2002 Kawasaki ZX-12R: MD Ride Review – Part Two
Part one of this review was published on February 16, 2002. Take a look at that brief summary of our first impressions of the new ZX-12R.
When Kawasaki first introduced the ZX-12R in the Fall of 1999, it was met by the press and motorcycle enthusiasts with great anticipation. After all, Kawasaki had dominated street-legal speed with its ZX-11 for years, and Kawasaki had rightfully earned the reputation for building some of the most powerful, if not the most powerful, open-class street bike engines.
While the original ZX-12R was well received by the European press, and we were also favorably impressed here at MD, at least one major U.S. publication (Motorcyclist) virtually crucified the machine. Sales of the original ZX-12R in the U.S. fell below the expectations of Kawasaki and its dealers. Perhaps, Kawasaki tried to reach a bit too far, too fast, with the initial ZX-12R.
Both Honda (with its CBR1100XX) and Suzuki (with the Hayabusa) had stolen Kawasaki’s crown in the top speed competition. The Hayabusa, in particular, was a big step up from previous levels of street bike engine performance and top speed.
Under the circumstances, you would expect that, after two years of engineering refinement, the new 2002 ZX-12R would be a significantly better machine. It is, but it is also moving towards a slightly different category, as well.
While the original ZX-12R was, perhaps, a sport tourer at heart (albeit, a very fast one), the ergonomics of the new ZX-12R are more aggressive — raised rear end (thanks to a swingarm pivot relocated 2 mm lower) and lower handlebars (by 5 mm), put the big Kawasaki’s ergonomics much closer to those of a pure sportbike (the ZX does give you more room between the seat and the pegs than most sportbikes).
It is these aggressive ergonomics that seem a bit puzzling, given Kawasaki’s intention to position the 2002 model as a machine appealing to a wider audience “by improving its everyday riding characteristics”. In almost every other respect, Kawasaki succeeded (as we will discuss below), but the ergonomics may have been a step in the wrong direction. Some riders will be happy with the handlebar position, but those wishing to change it face the added expense and hassle of replacing the top triple clamp, because the bar mounts are cast into the triple clamp itself, requiring a new triple clamp and a set of clip-ons to adjust the bars to a less aggressive position.
The rest of the bike, however, largely obliterates the ergonomic issues with positives. Although the original ZX-12R had more engine performance than most sane riders dared use on the street, the 2002 model has significantly improved engine performance, both in usability and breadth of power.
Despite its 1198 cc capacity, the old model had a somewhat peaky power delivery. It didn’t pull nearly as hard as it should have below 5,000 rpm, for instance. The new model pulls very hard from very low revs — seemingly, without sacrificing the breathtaking top-end rush of the original machine.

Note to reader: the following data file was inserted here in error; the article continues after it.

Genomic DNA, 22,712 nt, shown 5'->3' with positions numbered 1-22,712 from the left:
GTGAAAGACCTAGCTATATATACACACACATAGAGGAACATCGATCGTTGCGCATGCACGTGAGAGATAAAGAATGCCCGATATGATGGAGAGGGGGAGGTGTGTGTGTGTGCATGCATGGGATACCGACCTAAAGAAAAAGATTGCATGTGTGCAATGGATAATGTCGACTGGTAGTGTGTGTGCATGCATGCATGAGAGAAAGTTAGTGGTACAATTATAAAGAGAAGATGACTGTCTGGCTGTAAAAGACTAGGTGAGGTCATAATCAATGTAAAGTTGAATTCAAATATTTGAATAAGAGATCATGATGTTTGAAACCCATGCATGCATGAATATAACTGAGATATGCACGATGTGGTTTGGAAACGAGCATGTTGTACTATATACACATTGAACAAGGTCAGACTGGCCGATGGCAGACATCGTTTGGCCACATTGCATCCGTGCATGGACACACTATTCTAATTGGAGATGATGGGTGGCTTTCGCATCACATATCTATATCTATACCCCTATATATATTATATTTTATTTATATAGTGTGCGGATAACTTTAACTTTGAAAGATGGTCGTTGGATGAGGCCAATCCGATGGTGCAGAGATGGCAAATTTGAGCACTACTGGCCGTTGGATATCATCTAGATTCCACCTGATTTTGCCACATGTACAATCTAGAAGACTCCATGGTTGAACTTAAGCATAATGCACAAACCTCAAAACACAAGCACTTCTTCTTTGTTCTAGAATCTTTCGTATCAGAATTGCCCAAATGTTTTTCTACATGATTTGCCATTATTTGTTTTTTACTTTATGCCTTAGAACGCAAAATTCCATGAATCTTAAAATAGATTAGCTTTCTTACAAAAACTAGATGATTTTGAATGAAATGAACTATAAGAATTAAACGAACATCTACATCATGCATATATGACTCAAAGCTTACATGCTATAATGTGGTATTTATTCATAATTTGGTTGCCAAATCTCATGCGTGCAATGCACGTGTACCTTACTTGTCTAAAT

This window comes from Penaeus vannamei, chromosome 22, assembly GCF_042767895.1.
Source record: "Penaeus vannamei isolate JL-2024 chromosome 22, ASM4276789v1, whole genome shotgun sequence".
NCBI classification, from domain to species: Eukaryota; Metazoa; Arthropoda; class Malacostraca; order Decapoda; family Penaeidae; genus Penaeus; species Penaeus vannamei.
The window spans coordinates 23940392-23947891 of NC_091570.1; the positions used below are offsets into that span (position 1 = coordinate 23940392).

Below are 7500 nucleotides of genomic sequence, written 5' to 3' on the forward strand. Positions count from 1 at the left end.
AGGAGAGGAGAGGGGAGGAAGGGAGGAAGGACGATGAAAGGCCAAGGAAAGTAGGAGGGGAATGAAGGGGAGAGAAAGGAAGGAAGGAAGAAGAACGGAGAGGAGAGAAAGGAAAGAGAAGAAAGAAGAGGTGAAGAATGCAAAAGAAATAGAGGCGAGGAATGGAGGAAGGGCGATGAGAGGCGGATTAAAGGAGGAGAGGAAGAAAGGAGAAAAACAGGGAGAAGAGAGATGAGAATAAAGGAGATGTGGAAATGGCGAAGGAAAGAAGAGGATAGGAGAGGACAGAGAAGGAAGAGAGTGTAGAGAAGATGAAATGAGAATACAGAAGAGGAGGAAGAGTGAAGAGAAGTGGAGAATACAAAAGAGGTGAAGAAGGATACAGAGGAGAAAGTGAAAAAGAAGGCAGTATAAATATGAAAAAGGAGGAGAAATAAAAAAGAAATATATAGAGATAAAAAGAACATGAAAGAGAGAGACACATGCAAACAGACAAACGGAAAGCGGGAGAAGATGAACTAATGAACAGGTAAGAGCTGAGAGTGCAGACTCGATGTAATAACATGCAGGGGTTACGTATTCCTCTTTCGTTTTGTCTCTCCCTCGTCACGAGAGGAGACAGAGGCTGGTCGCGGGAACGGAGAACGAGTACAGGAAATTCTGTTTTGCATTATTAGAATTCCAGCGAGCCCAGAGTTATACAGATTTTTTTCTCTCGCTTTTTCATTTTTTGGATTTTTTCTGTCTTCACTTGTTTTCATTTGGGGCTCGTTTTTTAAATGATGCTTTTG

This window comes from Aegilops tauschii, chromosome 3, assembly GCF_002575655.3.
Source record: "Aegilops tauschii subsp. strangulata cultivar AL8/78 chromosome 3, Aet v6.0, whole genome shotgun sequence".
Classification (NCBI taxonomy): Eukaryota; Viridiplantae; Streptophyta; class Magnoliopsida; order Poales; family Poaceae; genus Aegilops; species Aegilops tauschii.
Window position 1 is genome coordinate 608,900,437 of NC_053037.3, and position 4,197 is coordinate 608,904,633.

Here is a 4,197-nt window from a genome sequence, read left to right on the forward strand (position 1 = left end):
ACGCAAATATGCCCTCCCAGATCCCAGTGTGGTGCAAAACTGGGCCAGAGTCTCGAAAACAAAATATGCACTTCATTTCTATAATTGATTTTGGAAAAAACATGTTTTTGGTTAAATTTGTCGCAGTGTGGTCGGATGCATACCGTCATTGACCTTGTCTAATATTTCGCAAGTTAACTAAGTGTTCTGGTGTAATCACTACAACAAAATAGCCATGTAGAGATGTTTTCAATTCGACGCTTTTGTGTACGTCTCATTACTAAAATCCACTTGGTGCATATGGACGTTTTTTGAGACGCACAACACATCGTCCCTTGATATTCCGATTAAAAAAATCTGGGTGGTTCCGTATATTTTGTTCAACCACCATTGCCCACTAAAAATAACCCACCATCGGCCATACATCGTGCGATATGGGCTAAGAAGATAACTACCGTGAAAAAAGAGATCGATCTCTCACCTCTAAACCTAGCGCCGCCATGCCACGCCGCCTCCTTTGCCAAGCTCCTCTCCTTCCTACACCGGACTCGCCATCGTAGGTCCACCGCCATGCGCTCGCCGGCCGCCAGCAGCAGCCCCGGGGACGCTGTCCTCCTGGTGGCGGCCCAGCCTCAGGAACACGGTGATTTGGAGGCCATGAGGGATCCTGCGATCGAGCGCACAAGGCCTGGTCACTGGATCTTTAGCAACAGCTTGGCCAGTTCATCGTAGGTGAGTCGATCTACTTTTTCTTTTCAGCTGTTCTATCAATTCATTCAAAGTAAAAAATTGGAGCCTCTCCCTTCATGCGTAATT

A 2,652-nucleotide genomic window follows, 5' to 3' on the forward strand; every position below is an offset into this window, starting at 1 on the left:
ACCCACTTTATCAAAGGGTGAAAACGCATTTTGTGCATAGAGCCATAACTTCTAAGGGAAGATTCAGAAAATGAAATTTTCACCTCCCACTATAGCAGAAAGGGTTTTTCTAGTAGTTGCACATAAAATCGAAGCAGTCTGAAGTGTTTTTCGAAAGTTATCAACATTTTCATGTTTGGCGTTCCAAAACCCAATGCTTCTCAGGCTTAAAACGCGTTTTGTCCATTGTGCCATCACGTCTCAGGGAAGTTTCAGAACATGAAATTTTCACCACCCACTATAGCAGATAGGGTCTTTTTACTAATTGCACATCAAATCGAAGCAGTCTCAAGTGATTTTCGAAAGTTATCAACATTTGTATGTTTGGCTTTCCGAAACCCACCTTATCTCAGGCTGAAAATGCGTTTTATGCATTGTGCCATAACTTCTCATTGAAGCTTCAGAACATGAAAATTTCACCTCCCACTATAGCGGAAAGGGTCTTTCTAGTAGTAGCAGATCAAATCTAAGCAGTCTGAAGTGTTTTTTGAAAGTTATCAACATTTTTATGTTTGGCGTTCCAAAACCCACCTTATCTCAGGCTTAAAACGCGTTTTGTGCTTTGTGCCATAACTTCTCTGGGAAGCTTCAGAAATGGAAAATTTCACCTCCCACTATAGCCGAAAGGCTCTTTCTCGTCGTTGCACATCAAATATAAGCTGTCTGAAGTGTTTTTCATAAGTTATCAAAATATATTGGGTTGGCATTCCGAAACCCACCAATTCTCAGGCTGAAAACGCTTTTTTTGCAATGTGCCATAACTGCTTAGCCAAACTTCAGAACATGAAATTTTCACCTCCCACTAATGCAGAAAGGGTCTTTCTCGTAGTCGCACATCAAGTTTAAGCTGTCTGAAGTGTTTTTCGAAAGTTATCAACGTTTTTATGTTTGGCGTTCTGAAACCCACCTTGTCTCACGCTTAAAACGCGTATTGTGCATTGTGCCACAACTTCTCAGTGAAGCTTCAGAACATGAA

This rather dramatic improvement in power delivery is attributed to revised ignition mapping and a heavier crank shaft, although, the change is significant enough that it is hard to believe Kawasaki did not make further tweaks to the engine to achieve it.
Further inertia was added to the new engine by repositioning weight on the flywheel. These changes, coupled with a throttle cable pulley that is now oval, rather than round, create smooth and progressive power while rolling on the throttle. While an oval throttle cable pulley might seem like a bandaid for improper fuel injection mapping, the entire package works seamlessly.
Engine performance, of course, is what sets the ZX-12R apart from every other street-legal motorcycle (with the lone exception of Suzuki’s Hayabusa). I don’t care what you have been riding, the way the 2002 ZX-12R inhales straight-aways with just a whiff of throttle will blow your mind. In the process, you feel about as much control as you can under the circumstances.
Unlike some lighter open-classers, the front-end stays planted when you want it to, but will wheelie easily and progressively if that is your choice. The broad spread of torque makes downshifts completely unnecessary for passing maneuvers, as well.
With this much power and torque (Motorcycle Online’s published dyno chart showed nearly 165 horsepower at the wheel, coupled with a peak of 92 foot/pounds of torque — more than 75 foot/pounds all the way from 4,000 to 11,000 rpm) you have some sense of being a flea on the back of a well-behaved, but vigorous, bull rhino. It is an intoxicating feeling, to say the least.
It wasn’t just the engine performance that received attention from Kawasaki this year. The frame and suspension were revised to improve performance, as well. The frame, of course, is Kawasaki’s unique aluminum monocoque (essentially, a giant aluminum backbone design).
Intended to make the ZX-12R narrower, and more aerodynamic, than the competition, the frame is also relatively light and very stiff.
When wind tunnel testing proved the Hayabusa even more aerodynamic than the older ZX-12R, Kawasaki made efforts to improve the aerodynamics of the new model. They succeeded in dropping the coefficient of drag by one point (from 33 to 32) — a welcome improvement, but not necessarily very significant in light of the truce declared in the top-speed wars between the manufacturers (I believe 186 miles per hour is the agreed maximum these days).